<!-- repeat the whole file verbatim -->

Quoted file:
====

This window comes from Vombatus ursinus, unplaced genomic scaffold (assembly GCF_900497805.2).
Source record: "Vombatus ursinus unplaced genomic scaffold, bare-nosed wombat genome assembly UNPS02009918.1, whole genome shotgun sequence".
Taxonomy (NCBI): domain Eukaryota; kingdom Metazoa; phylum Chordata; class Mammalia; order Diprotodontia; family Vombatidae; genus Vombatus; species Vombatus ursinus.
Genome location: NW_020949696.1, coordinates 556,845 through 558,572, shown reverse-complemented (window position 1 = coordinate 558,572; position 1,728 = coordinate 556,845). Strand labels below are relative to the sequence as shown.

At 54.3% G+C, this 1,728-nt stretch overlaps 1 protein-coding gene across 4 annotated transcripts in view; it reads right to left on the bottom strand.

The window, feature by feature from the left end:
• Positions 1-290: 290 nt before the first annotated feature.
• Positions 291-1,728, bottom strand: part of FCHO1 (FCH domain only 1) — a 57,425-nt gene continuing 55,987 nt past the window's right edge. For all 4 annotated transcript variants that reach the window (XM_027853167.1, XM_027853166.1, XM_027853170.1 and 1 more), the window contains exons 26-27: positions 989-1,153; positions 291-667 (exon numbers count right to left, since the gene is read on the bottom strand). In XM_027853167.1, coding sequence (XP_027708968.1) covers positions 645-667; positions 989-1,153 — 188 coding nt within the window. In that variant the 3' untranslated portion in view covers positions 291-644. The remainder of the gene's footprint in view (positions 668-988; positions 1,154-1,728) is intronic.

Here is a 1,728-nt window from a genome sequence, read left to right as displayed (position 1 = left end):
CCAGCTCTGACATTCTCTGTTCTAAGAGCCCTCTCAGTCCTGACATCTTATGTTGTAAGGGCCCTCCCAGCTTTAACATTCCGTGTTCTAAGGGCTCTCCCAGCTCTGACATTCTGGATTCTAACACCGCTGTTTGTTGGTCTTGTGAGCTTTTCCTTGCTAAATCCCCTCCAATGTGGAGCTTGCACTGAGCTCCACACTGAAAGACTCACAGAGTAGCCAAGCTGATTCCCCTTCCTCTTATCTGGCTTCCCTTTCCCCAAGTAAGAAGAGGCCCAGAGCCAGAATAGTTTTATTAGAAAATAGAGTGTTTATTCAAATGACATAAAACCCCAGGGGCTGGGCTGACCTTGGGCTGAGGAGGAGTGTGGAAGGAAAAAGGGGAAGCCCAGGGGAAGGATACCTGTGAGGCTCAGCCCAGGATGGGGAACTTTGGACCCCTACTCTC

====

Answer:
This window comes from Vombatus ursinus, unplaced genomic scaffold (assembly GCF_900497805.2).
Source record: "Vombatus ursinus unplaced genomic scaffold, bare-nosed wombat genome assembly UNPS02009918.1, whole genome shotgun sequence".
Taxonomy (NCBI): domain Eukaryota; kingdom Metazoa; phylum Chordata; class Mammalia; order Diprotodontia; family Vombatidae; genus Vombatus; species Vombatus ursinus.
Genome location: NW_020949696.1, coordinates 556,845 through 558,572, shown reverse-complemented (window position 1 = coordinate 558,572; position 1,728 = coordinate 556,845). Strand labels below are relative to the sequence as shown.

At 54.3% G+C, this 1,728-nt stretch overlaps 1 protein-coding gene across 4 annotated transcripts in view; it reads right to left on the bottom strand.

The window, feature by feature from the left end:
• Positions 1-290: 290 nt before the first annotated feature.
• Positions 291-1,728, bottom strand: part of FCHO1 (FCH domain only 1) — a 57,425-nt gene continuing 55,987 nt past the window's right edge. For all 4 annotated transcript variants that reach the window (XM_027853167.1, XM_027853166.1, XM_027853170.1 and 1 more), the window contains exons 26-27: positions 989-1,153; positions 291-667 (exon numbers count right to left, since the gene is read on the bottom strand). In XM_027853167.1, coding sequence (XP_027708968.1) covers positions 645-667; positions 989-1,153 — 188 coding nt within the window. In that variant the 3' untranslated portion in view covers positions 291-644. The remainder of the gene's footprint in view (positions 668-988; positions 1,154-1,728) is intronic.

Here is a 1,728-nt window from a genome sequence, read left to right as displayed (position 1 = left end):
CCAGCTCTGACATTCTCTGTTCTAAGAGCCCTCTCAGTCCTGACATCTTATGTTGTAAGGGCCCTCCCAGCTTTAACATTCCGTGTTCTAAGGGCTCTCCCAGCTCTGACATTCTGGATTCTAACACCGCTGTTTGTTGGTCTTGTGAGCTTTTCCTTGCTAAATCCCCTCCAATGTGGAGCTTGCACTGAGCTCCACACTGAAAGACTCACAGAGTAGCCAAGCTGATTCCCCTTCCTCTTATCTGGCTTCCCTTTCCCCAAGTAAGAAGAGGCCCAGAGCCAGAATAGTTTTATTAGAAAATAGAGTGTTTATTCAAATGACATAAAACCCCAGGGGCTGGGCTGACCTTGGGCTGAGGAGGAGTGTGGAAGGAAAAAGGGGAAGCCCAGGGGAAGGATACCTGTGAGGCTCAGCCCAGGATGGGGAACTTTGGACCCCTACTCTC